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What went Wrong?

AnalysisWhat went Wrong?

It’s an everyday story, isn’t it? Teenage showgirl meets married Tory cabinet minister, and they give themselves over to passion while a spy from a hostile nation watch from the wings. This isn’t the latest hapless calamity to befall our current Government. I’m talking about the events that led to the trial of Stephen Ward in 1963.

By Jason Elliot, Editor, Halsbury’s Laws

We all think we know the story – Ward was the well-connected society osteopath and amateur artist who introduced teen showgirl, Christine Keeler, to then Minister of War, John Profumo, at the outdoor pool at Lord Astor’s family estate, Cliveden. Keeler would later claim that in addition to Profumo and other undesirables, she had slept with a Soviet deputy naval attaché (and therefore spy), Yevgeny “Eugene” Ivanov.

So far, so sleazy, but how did a series of events that sound vaguely reminiscent of the plot of a ‘Carry On’ movie result in Ward’s suicide?

If we believe Ludovic Kennedy’s account – and there’s no reason not to – the crowds were gathered ten deep outside the Bailey on the first day of Ward’s trial. Across the street, Fleet Street’s finest had mustered the biggest coterie of cameramen Kennedy had ever seen.

The trial exhibited several features that may seem unusual to today’s observer, and it’s worth examining them in the glare of hindsight. They go a long way to explaining how a criminal trial can go wrong.


The trial followed hot on the heels of Ward’s committal from the Magistrates’ Court. It’s worth remembering that all committals back then involved a consideration of the evidence. In Ward’s case, that gave the press the opportunity to comment about matters where they had previously felt constrained.

Although the proceedings against Ward were notable for the absence of both Profumo and Astor, Christine Keeler’s love life had long been the worst kept political secret in the country. Ward’s appearance before the examining magistrate gave Fleet Street the chance to abandon caution to an extent that would have been otherwise unthinkable at a time when two journalists had recently been imprisoned for contempt after refusing to name their sources in relation to events surrounding the compromised civil servant, John Vassall. There can be little doubt that the media circus and resultant public interest operated to Ward’s detriment.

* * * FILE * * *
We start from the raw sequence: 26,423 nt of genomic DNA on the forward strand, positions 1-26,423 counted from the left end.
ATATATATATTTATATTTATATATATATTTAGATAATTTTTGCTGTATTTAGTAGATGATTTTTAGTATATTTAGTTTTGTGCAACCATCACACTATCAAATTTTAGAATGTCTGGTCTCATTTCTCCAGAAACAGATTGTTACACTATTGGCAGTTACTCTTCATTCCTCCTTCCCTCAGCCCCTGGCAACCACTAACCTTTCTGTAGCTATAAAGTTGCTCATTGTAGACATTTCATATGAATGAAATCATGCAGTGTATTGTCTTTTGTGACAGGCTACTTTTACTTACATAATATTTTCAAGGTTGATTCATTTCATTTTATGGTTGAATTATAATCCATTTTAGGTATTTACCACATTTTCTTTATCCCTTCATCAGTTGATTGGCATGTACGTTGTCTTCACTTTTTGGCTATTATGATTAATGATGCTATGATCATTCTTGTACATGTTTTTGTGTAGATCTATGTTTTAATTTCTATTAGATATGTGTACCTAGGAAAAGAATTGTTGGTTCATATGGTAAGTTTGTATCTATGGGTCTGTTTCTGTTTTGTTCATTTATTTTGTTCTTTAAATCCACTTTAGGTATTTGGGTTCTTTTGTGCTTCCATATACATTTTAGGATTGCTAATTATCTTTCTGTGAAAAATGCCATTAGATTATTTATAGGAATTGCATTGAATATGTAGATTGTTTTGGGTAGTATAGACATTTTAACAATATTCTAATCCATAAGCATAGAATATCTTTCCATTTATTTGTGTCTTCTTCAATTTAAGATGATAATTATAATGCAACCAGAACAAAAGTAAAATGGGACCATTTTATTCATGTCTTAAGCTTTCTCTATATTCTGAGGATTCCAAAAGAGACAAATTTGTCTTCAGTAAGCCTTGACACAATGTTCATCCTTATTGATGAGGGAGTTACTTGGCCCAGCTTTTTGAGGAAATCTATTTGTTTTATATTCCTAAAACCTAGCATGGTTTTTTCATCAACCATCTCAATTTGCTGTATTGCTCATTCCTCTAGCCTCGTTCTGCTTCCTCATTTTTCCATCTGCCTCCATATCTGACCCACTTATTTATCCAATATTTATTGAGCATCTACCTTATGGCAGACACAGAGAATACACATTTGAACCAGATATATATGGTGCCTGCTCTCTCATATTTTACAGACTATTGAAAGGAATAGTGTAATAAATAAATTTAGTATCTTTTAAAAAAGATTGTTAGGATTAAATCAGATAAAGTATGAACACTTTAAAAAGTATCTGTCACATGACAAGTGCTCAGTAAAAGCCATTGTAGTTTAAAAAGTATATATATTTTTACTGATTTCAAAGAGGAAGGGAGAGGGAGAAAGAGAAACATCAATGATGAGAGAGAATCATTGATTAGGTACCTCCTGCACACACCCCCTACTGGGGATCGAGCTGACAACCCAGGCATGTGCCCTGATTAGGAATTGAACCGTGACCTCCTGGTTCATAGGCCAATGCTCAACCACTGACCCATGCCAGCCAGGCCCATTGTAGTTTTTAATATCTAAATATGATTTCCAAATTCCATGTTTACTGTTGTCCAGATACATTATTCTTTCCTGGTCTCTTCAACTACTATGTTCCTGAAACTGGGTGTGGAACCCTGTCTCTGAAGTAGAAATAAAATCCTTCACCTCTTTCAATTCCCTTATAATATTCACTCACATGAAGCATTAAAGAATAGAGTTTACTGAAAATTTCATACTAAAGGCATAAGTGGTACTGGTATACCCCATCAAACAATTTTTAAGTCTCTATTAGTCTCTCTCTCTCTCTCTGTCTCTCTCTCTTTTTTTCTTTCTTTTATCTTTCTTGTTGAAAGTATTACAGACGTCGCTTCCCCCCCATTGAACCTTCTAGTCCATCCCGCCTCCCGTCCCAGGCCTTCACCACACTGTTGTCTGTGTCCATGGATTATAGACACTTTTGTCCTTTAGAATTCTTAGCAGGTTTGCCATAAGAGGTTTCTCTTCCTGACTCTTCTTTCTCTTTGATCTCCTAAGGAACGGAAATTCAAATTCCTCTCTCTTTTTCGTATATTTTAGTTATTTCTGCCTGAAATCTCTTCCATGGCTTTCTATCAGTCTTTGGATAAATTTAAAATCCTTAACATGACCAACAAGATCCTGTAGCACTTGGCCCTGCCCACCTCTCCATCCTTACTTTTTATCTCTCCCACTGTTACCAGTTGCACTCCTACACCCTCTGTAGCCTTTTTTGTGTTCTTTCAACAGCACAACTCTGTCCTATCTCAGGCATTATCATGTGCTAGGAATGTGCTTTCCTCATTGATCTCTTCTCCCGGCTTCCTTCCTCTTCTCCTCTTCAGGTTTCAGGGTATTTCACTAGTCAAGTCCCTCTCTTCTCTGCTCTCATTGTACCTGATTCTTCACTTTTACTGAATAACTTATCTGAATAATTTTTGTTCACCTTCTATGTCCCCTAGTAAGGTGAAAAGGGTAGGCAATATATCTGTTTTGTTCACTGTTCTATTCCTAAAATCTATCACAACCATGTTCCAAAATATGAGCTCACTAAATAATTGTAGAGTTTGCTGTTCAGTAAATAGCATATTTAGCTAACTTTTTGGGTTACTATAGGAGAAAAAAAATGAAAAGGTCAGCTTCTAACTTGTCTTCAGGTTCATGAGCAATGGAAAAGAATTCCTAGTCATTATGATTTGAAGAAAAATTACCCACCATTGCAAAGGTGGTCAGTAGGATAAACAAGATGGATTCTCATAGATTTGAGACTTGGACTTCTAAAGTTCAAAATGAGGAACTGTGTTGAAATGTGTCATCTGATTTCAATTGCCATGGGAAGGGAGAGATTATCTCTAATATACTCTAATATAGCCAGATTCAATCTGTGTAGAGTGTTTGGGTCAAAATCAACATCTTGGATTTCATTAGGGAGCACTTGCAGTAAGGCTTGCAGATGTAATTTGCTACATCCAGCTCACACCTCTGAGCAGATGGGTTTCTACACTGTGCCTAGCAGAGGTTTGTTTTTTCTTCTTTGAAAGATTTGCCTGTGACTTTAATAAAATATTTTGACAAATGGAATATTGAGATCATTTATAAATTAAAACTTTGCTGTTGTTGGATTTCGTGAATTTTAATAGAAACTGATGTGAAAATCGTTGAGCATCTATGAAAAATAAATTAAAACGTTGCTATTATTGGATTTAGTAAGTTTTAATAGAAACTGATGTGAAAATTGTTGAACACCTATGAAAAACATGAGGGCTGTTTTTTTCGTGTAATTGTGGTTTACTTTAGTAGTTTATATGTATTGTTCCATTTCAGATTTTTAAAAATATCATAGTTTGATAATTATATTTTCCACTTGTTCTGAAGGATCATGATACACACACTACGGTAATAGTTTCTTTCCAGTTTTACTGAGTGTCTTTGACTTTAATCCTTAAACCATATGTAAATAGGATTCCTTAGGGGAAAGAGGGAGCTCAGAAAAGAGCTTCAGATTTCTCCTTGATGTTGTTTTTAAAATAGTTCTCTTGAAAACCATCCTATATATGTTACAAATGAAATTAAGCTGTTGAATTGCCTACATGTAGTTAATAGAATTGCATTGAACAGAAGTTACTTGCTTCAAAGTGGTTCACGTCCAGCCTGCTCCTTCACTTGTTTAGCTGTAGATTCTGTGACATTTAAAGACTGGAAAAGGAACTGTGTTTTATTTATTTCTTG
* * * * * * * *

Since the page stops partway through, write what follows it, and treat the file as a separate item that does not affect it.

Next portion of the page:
The trial was prosecuted by Mervyn Griffith-Jones, who had recently secured his place in the history books by asking the jury in the Lady Chatterley trial whether they would allow their servants to read Lawrence’s work. Given Ward’s lifestyle choices and the nature of the offences on the two indictments that he then faced, (a second indictment alleging the procuring of abortions was never proceeded with), the choice doesn’t seem coincidental.

Similarly, the choice of Judge, Sir Archie Norman, a man with religious leanings, plucked from the Midlands circuit where, in his days at the Bar, he had been known as ‘The Hen’ seems to have done little to redress the balance.


History, as we know, tends to be authored by the victor. Profumo’s legacy has become one of a momentary indiscretion followed by a lifetime of charitable atonement. In reality, he committed the greatest offence of his, or any, age – he lied to the House. Ward’s initial unflinching and televised support for Profumo’s dishonesty can’t have benefited the appraisal of his credibility when he came under the spotlight at the Central Criminal Court. And, did I mention, his chum Profumo was nowhere to be seen by then?


The common wisdom that Christine Keeler brought down the Macmillan Government may well have been overstated – the Tories lost the next year’s General Election by a handful of seats, but there’s evidence that Macmillan, and others in high places, weren’t prepared to take that risk. There’s also evidence to suggest a level of involvement from Home Secretary Henry Brooke in the decision to investigate Ward in the face of high-level police doubts over the ability to secure convictions.

This unfortunate position can scarcely have been assisted by the fact that Macmillan’s wife was enjoying a long-standing affair with Lord Boothby – a name now more widely associated with sexual proclivity than political achievement.

Further political intrigue is added by the shadowy presence of the Security Services. It’s now clear that Ward had been used as a back channel by the Foreign Office, both at the time of the Cuban Missile Crisis and in relation to Berlin. He had a handler, now accepted to have been Keith Wagstaffe, although Ward would have known him under the more sinister soubriquet of Mr Woods from the War Office. Ward’s solicitors sought to call the mysterious Mr Woods as a defence witness, but the official correspondence shows they received a frosty response.